John has spent more than $20,000 on alcohol and cocaine in the past year.
He’s on social assistance and spends his days hanging out with buddies in downtown Whitehorse.
John, (not his real name), eats once a day if he makes it to the Salvation Army on time.
He feels like he has no place to go for help.
John is one of the addicts Collin Moonen met while canvassing Second Avenue.
And Moonen, a former addict and alcoholic who spent 15 years on Vancouver’s East Side, knows what it’s like to be in John’s shoes.
“There was no place to go,” he said. “You would go through the detox system and then go back on the street.”
Moonen’s been clean for the past 10 years. Now he wants to give addicts support to kick the habit, support he never had.
He’s proposing a long-term treatment program to help former addicts get back on their feet.
The program, which would run from a local home, would accept adults, 19 and older, from shorter-term treatment centres.
“We need a place like this in the Yukon,” said Moonen.
“There’s a high demand for it because we have such a large drug and alcohol problem here, and a lot of it isn’t seen by most of the public.”
Although other programs, like the one run by the Yukon government, are beneficial and worthwhile, 28 days isn’t long enough, said Moonen.
It’s barely long enough for a cocaine or crystal meth addict to get over withdrawal symptoms, never mind go through the programming process, he said.
They need a minimum of 18 months before they can re-enter society in a job or at school.
The proposed program would accommodate 12 to 15 people at a time, said Moonen.
Immediately, a new resident would start taking on small responsibilities, such as making their own bed and taking a morning shower.
“They’d get into a routine,” said Moonen.
“Most places would tell you to do that; a place like this would help you practise those responsibilities,” he said.
One or two counsellors would help residents with emotional problems.
There would be Alcoholics Anonymous and a Narcotics Anonymous meeting each week.
Up to six hours of daily programming would focus on learning life skills, anger management and boosting self-esteem.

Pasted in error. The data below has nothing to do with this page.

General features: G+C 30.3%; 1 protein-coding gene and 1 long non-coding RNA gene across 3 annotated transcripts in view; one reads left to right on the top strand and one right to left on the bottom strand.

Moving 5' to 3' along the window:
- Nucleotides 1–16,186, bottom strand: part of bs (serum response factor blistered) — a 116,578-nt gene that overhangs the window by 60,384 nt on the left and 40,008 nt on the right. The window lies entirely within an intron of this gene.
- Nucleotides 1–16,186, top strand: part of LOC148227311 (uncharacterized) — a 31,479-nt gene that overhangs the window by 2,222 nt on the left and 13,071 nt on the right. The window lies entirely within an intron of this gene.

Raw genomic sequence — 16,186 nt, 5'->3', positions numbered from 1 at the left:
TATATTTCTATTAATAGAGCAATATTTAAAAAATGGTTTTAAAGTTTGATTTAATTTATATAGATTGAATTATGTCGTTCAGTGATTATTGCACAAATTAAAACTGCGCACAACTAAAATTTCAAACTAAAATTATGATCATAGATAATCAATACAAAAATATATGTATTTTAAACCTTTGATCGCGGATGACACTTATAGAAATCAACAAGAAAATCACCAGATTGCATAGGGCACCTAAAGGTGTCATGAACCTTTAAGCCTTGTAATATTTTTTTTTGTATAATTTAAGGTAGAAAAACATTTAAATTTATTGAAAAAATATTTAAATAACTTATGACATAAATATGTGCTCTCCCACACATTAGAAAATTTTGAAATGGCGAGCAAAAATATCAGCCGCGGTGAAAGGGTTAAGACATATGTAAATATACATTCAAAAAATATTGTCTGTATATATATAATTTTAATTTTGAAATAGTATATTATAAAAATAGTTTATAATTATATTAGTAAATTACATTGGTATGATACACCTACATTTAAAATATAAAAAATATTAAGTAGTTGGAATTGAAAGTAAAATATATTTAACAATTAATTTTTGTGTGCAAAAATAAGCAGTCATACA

There would also be a focus on health promotion and educating the residents on the effect drugs and alcohol have on the body and mind.
“When people are cleaning up for the first time, they sometimes realize they have a health issue that they weren’t aware of in the beginning, like HIV or hepatitis C,” said Moonen.
A cook would help teach residents to make their own meals.
“Our government has to come forward and look at how to take away the demand for the drug and alcohol problem we have in the Yukon,” he said.
Rather than focusing on busting dealers, Moonen wants to take away their customers.
“People can quit real easy when it comes to drugs and alcohol, the problem is remaining quit,” he said.
Moonen is scouting locations for the home and trying to secure funding through local First Nations and the Yukon government.
He needs at least $75,000 to start the place, and projects room and board would cost residents between $350 and $475 per person, per month.
He’s passed the plan on to the Health minister’s office, the opposition parties and city officials.
He’s also pitched it to Yukon’s Alcohol and Drug Services.
“We’ve heard ideas like this before, but he seems to have been able to get it off the ground,” said Alcohol and Drug Services manager Larry Whitfield.
Whitfield’s taking a “wait-and-see approach.”
Currently Alcohol and Drug Services offers addicts a 28-day inpatient initiative.
The government-run facility holds nine gender-specific programs per year.
When people complete the 28 days, they can enter outpatient counselling as individuals and in a group setting.
“The counsellor sets up a treatment plan and the individual, hopefully, follows the plan and comes back to the counsellor on a regular basis to get additional support,” he said.
Moonen’s proposed program could be suitable for some of Alcohol and Drug Services’ clients, said Whitfield.
“It has some potential,” he said. “But it all depends on the program components, the qualifications of people working there and the checks and balances, like security and training.”
Whitfield needs more information.
“There’s still a lot of things we don’t know, but the concept is not a bad one,” he said.